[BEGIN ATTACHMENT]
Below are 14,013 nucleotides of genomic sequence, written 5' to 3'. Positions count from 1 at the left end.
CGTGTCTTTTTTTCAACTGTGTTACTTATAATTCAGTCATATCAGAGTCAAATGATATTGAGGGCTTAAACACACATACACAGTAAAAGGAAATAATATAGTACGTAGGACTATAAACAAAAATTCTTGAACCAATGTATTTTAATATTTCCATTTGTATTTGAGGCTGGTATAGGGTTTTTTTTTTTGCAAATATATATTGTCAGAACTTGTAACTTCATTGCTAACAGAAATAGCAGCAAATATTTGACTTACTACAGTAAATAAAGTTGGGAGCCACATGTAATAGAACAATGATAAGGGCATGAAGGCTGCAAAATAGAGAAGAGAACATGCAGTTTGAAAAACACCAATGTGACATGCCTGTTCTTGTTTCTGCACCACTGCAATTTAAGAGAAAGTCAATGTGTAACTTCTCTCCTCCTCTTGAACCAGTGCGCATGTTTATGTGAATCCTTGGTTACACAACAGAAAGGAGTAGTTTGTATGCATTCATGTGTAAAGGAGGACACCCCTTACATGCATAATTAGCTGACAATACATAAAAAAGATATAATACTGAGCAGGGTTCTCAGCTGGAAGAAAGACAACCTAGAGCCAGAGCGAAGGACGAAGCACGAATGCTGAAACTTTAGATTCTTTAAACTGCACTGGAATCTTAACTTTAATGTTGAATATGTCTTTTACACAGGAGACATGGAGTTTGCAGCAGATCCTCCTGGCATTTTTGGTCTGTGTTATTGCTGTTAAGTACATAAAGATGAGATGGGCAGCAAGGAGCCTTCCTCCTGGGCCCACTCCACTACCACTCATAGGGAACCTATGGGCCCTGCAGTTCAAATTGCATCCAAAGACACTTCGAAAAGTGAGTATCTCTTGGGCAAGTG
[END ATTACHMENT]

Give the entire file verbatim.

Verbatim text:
Below are 14,013 nucleotides of genomic sequence, written 5' to 3'. Positions count from 1 at the left end.
CGTGTCTTTTTTTCAACTGTGTTACTTATAATTCAGTCATATCAGAGTCAAATGATATTGAGGGCTTAAACACACATACACAGTAAAAGGAAATAATATAGTACGTAGGACTATAAACAAAAATTCTTGAACCAATGTATTTTAATATTTCCATTTGTATTTGAGGCTGGTATAGGGTTTTTTTTTTTGCAAATATATATTGTCAGAACTTGTAACTTCATTGCTAACAGAAATAGCAGCAAATATTTGACTTACTACAGTAAATAAAGTTGGGAGCCACATGTAATAGAACAATGATAAGGGCATGAAGGCTGCAAAATAGAGAAGAGAACATGCAGTTTGAAAAACACCAATGTGACATGCCTGTTCTTGTTTCTGCACCACTGCAATTTAAGAGAAAGTCAATGTGTAACTTCTCTCCTCCTCTTGAACCAGTGCGCATGTTTATGTGAATCCTTGGTTACACAACAGAAAGGAGTAGTTTGTATGCATTCATGTGTAAAGGAGGACACCCCTTACATGCATAATTAGCTGACAATACATAAAAAAGATATAATACTGAGCAGGGTTCTCAGCTGGAAGAAAGACAACCTAGAGCCAGAGCGAAGGACGAAGCACGAATGCTGAAACTTTAGATTCTTTAAACTGCACTGGAATCTTAACTTTAATGTTGAATATGTCTTTTACACAGGAGACATGGAGTTTGCAGCAGATCCTCCTGGCATTTTTGGTCTGTGTTATTGCTGTTAAGTACATAAAGATGAGATGGGCAGCAAGGAGCCTTCCTCCTGGGCCCACTCCACTACCACTCATAGGGAACCTATGGGCCCTGCAGTTCAAATTGCATCCAAAGACACTTCGAAAAGTGAGTATCTCTTGGGCAAGTG